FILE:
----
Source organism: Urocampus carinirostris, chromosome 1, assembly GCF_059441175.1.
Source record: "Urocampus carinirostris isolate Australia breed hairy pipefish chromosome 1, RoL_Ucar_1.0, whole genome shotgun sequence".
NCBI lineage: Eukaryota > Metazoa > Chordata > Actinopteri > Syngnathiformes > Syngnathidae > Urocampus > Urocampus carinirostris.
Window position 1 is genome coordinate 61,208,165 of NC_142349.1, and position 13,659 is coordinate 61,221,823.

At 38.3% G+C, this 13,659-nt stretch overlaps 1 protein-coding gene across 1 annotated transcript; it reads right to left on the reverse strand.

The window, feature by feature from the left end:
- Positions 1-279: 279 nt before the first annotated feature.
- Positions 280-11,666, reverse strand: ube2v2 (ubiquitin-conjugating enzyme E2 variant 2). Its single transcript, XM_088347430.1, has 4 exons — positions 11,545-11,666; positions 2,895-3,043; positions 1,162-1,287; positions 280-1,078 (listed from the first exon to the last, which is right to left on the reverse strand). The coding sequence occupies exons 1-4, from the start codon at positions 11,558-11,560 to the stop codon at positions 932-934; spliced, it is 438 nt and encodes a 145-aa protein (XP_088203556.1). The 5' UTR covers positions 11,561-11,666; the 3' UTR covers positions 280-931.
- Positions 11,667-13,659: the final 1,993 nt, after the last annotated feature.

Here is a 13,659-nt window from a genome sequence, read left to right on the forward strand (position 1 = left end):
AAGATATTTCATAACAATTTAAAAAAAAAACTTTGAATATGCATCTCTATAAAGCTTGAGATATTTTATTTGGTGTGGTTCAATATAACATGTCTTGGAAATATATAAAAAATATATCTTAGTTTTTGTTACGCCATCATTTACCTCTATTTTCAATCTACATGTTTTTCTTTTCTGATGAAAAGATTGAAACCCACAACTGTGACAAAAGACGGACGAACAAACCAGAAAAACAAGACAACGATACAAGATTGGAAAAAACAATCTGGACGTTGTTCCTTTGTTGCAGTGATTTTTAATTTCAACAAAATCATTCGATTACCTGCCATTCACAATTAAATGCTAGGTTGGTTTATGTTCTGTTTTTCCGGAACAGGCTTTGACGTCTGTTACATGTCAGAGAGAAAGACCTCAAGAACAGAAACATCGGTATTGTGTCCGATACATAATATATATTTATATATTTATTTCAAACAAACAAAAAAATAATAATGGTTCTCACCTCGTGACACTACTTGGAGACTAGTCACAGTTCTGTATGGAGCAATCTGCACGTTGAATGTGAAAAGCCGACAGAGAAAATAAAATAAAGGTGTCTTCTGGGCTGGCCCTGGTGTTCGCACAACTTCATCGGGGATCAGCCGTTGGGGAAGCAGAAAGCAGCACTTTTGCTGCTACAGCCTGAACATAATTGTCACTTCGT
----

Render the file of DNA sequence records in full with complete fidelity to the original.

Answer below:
Source organism: Urocampus carinirostris, chromosome 1, assembly GCF_059441175.1.
Source record: "Urocampus carinirostris isolate Australia breed hairy pipefish chromosome 1, RoL_Ucar_1.0, whole genome shotgun sequence".
NCBI lineage: Eukaryota > Metazoa > Chordata > Actinopteri > Syngnathiformes > Syngnathidae > Urocampus > Urocampus carinirostris.
Window position 1 is genome coordinate 61,208,165 of NC_142349.1, and position 13,659 is coordinate 61,221,823.

At 38.3% G+C, this 13,659-nt stretch overlaps 1 protein-coding gene across 1 annotated transcript; it reads right to left on the reverse strand.

The window, feature by feature from the left end:
- Positions 1-279: 279 nt before the first annotated feature.
- Positions 280-11,666, reverse strand: ube2v2 (ubiquitin-conjugating enzyme E2 variant 2). Its single transcript, XM_088347430.1, has 4 exons — positions 11,545-11,666; positions 2,895-3,043; positions 1,162-1,287; positions 280-1,078 (listed from the first exon to the last, which is right to left on the reverse strand). The coding sequence occupies exons 1-4, from the start codon at positions 11,558-11,560 to the stop codon at positions 932-934; spliced, it is 438 nt and encodes a 145-aa protein (XP_088203556.1). The 5' UTR covers positions 11,561-11,666; the 3' UTR covers positions 280-931.
- Positions 11,667-13,659: the final 1,993 nt, after the last annotated feature.

Here is a 13,659-nt window from a genome sequence, read left to right on the forward strand (position 1 = left end):
AAGATATTTCATAACAATTTAAAAAAAAAACTTTGAATATGCATCTCTATAAAGCTTGAGATATTTTATTTGGTGTGGTTCAATATAACATGTCTTGGAAATATATAAAAAATATATCTTAGTTTTTGTTACGCCATCATTTACCTCTATTTTCAATCTACATGTTTTTCTTTTCTGATGAAAAGATTGAAACCCACAACTGTGACAAAAGACGGACGAACAAACCAGAAAAACAAGACAACGATACAAGATTGGAAAAAACAATCTGGACGTTGTTCCTTTGTTGCAGTGATTTTTAATTTCAACAAAATCATTCGATTACCTGCCATTCACAATTAAATGCTAGGTTGGTTTATGTTCTGTTTTTCCGGAACAGGCTTTGACGTCTGTTACATGTCAGAGAGAAAGACCTCAAGAACAGAAACATCGGTATTGTGTCCGATACATAATATATATTTATATATTTATTTCAAACAAACAAAAAAATAATAATGGTTCTCACCTCGTGACACTACTTGGAGACTAGTCACAGTTCTGTATGGAGCAATCTGCACGTTGAATGTGAAAAGCCGACAGAGAAAATAAAATAAAGGTGTCTTCTGGGCTGGCCCTGGTGTTCGCACAACTTCATCGGGGATCAGCCGTTGGGGAAGCAGAAAGCAGCACTTTTGCTGCTACAGCCTGAACATAATTGTCACTTCGT